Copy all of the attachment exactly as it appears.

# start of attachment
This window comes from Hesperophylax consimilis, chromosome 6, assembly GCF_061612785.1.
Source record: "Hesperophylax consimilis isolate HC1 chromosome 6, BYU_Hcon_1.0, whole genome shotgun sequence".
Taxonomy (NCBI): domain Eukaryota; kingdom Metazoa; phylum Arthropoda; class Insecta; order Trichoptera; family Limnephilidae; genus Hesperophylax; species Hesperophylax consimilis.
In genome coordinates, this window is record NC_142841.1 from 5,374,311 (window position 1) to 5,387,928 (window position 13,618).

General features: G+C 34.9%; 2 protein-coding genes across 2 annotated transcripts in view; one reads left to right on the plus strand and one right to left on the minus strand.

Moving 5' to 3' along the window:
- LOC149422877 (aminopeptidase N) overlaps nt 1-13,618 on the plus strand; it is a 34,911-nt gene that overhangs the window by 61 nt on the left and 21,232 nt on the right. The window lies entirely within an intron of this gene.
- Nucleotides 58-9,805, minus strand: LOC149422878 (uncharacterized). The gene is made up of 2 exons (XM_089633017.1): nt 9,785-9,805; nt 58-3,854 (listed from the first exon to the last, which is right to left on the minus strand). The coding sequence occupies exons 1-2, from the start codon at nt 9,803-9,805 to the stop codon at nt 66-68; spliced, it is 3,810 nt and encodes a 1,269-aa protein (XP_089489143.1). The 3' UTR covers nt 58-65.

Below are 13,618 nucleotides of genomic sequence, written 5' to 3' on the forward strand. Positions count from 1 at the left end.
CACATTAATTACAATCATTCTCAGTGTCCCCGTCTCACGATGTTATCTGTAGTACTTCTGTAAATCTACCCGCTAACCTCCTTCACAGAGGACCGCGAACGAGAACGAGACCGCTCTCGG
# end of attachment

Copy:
This window comes from Hesperophylax consimilis, chromosome 6, assembly GCF_061612785.1.
Source record: "Hesperophylax consimilis isolate HC1 chromosome 6, BYU_Hcon_1.0, whole genome shotgun sequence".
Taxonomy (NCBI): domain Eukaryota; kingdom Metazoa; phylum Arthropoda; class Insecta; order Trichoptera; family Limnephilidae; genus Hesperophylax; species Hesperophylax consimilis.
In genome coordinates, this window is record NC_142841.1 from 5,374,311 (window position 1) to 5,387,928 (window position 13,618).

General features: G+C 34.9%; 2 protein-coding genes across 2 annotated transcripts in view; one reads left to right on the plus strand and one right to left on the minus strand.

Moving 5' to 3' along the window:
- LOC149422877 (aminopeptidase N) overlaps nt 1-13,618 on the plus strand; it is a 34,911-nt gene that overhangs the window by 61 nt on the left and 21,232 nt on the right. The window lies entirely within an intron of this gene.
- Nucleotides 58-9,805, minus strand: LOC149422878 (uncharacterized). The gene is made up of 2 exons (XM_089633017.1): nt 9,785-9,805; nt 58-3,854 (listed from the first exon to the last, which is right to left on the minus strand). The coding sequence occupies exons 1-2, from the start codon at nt 9,803-9,805 to the stop codon at nt 66-68; spliced, it is 3,810 nt and encodes a 1,269-aa protein (XP_089489143.1). The 3' UTR covers nt 58-65.

Below are 13,618 nucleotides of genomic sequence, written 5' to 3' on the forward strand. Positions count from 1 at the left end.
CACATTAATTACAATCATTCTCAGTGTCCCCGTCTCACGATGTTATCTGTAGTACTTCTGTAAATCTACCCGCTAACCTCCTTCACAGAGGACCGCGAACGAGAACGAGACCGCTCTCGG